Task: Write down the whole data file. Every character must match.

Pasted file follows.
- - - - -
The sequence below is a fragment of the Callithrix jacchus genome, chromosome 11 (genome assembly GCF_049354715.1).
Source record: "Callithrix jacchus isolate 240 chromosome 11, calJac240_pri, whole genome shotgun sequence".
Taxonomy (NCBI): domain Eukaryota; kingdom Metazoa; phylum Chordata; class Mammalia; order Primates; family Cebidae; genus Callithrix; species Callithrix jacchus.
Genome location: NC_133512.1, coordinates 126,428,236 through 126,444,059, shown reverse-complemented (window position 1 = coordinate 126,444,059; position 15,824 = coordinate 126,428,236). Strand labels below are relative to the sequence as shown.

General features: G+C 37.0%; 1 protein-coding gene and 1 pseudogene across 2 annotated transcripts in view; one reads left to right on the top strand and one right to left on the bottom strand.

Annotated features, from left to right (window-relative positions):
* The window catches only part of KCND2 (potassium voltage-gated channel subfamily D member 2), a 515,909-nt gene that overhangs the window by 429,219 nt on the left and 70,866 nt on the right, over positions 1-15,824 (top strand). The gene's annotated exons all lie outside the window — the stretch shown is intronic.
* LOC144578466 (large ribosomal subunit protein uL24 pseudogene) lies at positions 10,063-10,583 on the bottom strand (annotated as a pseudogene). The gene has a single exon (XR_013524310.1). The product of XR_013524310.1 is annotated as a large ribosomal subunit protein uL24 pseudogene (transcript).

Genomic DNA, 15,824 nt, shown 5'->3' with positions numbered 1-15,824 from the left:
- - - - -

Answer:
The sequence below is a fragment of the Callithrix jacchus genome, chromosome 11 (genome assembly GCF_049354715.1).
Source record: "Callithrix jacchus isolate 240 chromosome 11, calJac240_pri, whole genome shotgun sequence".
Taxonomy (NCBI): domain Eukaryota; kingdom Metazoa; phylum Chordata; class Mammalia; order Primates; family Cebidae; genus Callithrix; species Callithrix jacchus.
Genome location: NC_133512.1, coordinates 126,428,236 through 126,444,059, shown reverse-complemented (window position 1 = coordinate 126,444,059; position 15,824 = coordinate 126,428,236). Strand labels below are relative to the sequence as shown.

General features: G+C 37.0%; 1 protein-coding gene and 1 pseudogene across 2 annotated transcripts in view; one reads left to right on the top strand and one right to left on the bottom strand.

Annotated features, from left to right (window-relative positions):
* The window catches only part of KCND2 (potassium voltage-gated channel subfamily D member 2), a 515,909-nt gene that overhangs the window by 429,219 nt on the left and 70,866 nt on the right, over positions 1-15,824 (top strand). The gene's annotated exons all lie outside the window — the stretch shown is intronic.
* LOC144578466 (large ribosomal subunit protein uL24 pseudogene) lies at positions 10,063-10,583 on the bottom strand (annotated as a pseudogene). The gene has a single exon (XR_013524310.1). The product of XR_013524310.1 is annotated as a large ribosomal subunit protein uL24 pseudogene (transcript).

Genomic DNA, 15,824 nt, shown 5'->3' with positions numbered 1-15,824 from the left: